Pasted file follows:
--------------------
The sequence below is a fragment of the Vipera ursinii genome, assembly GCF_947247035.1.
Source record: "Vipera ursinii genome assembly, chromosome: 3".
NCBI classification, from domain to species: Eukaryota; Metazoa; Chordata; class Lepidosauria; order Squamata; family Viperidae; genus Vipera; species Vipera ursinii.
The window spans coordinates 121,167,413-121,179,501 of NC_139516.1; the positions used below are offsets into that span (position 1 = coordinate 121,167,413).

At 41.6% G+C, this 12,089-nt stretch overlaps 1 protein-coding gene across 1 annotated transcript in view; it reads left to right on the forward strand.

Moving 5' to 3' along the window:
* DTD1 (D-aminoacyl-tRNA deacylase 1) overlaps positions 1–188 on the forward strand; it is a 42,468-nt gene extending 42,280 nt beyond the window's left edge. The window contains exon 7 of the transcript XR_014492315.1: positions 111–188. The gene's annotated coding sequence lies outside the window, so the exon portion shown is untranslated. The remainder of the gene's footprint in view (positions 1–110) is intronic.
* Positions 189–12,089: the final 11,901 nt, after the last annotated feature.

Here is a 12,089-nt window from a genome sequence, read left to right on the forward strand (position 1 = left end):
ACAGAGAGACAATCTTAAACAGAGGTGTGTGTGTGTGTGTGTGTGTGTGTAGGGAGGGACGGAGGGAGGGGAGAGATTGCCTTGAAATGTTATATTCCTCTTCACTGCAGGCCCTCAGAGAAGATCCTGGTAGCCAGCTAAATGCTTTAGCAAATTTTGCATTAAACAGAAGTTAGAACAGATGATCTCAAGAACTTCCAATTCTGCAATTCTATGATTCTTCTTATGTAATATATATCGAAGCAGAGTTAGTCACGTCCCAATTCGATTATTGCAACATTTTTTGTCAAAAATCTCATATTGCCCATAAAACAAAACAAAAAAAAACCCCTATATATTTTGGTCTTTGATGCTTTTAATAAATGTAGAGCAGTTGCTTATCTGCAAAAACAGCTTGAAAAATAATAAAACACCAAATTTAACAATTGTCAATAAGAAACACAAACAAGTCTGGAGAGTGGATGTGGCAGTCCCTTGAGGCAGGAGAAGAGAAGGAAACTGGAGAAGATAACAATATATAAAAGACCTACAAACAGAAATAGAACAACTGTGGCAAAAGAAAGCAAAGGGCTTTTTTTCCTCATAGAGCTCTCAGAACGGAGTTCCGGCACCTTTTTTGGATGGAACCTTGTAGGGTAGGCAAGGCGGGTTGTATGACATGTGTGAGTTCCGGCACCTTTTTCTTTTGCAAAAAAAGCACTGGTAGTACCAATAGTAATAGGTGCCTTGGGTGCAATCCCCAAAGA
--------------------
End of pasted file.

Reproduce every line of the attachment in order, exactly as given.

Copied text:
The sequence below is a fragment of the Vipera ursinii genome, assembly GCF_947247035.1.
Source record: "Vipera ursinii genome assembly, chromosome: 3".
NCBI classification, from domain to species: Eukaryota; Metazoa; Chordata; class Lepidosauria; order Squamata; family Viperidae; genus Vipera; species Vipera ursinii.
The window spans coordinates 121,167,413-121,179,501 of NC_139516.1; the positions used below are offsets into that span (position 1 = coordinate 121,167,413).

At 41.6% G+C, this 12,089-nt stretch overlaps 1 protein-coding gene across 1 annotated transcript in view; it reads left to right on the forward strand.

Moving 5' to 3' along the window:
* DTD1 (D-aminoacyl-tRNA deacylase 1) overlaps positions 1–188 on the forward strand; it is a 42,468-nt gene extending 42,280 nt beyond the window's left edge. The window contains exon 7 of the transcript XR_014492315.1: positions 111–188. The gene's annotated coding sequence lies outside the window, so the exon portion shown is untranslated. The remainder of the gene's footprint in view (positions 1–110) is intronic.
* Positions 189–12,089: the final 11,901 nt, after the last annotated feature.

Here is a 12,089-nt window from a genome sequence, read left to right on the forward strand (position 1 = left end):
ACAGAGAGACAATCTTAAACAGAGGTGTGTGTGTGTGTGTGTGTGTGTGTAGGGAGGGACGGAGGGAGGGGAGAGATTGCCTTGAAATGTTATATTCCTCTTCACTGCAGGCCCTCAGAGAAGATCCTGGTAGCCAGCTAAATGCTTTAGCAAATTTTGCATTAAACAGAAGTTAGAACAGATGATCTCAAGAACTTCCAATTCTGCAATTCTATGATTCTTCTTATGTAATATATATCGAAGCAGAGTTAGTCACGTCCCAATTCGATTATTGCAACATTTTTTGTCAAAAATCTCATATTGCCCATAAAACAAAACAAAAAAAAACCCCTATATATTTTGGTCTTTGATGCTTTTAATAAATGTAGAGCAGTTGCTTATCTGCAAAAACAGCTTGAAAAATAATAAAACACCAAATTTAACAATTGTCAATAAGAAACACAAACAAGTCTGGAGAGTGGATGTGGCAGTCCCTTGAGGCAGGAGAAGAGAAGGAAACTGGAGAAGATAACAATATATAAAAGACCTACAAACAGAAATAGAACAACTGTGGCAAAAGAAAGCAAAGGGCTTTTTTTCCTCATAGAGCTCTCAGAACGGAGTTCCGGCACCTTTTTTGGATGGAACCTTGTAGGGTAGGCAAGGCGGGTTGTATGACATGTGTGAGTTCCGGCACCTTTTTCTTTTGCAAAAAAAGCACTGGTAGTACCAATAGTAATAGGTGCCTTGGGTGCAATCCCCAAAGA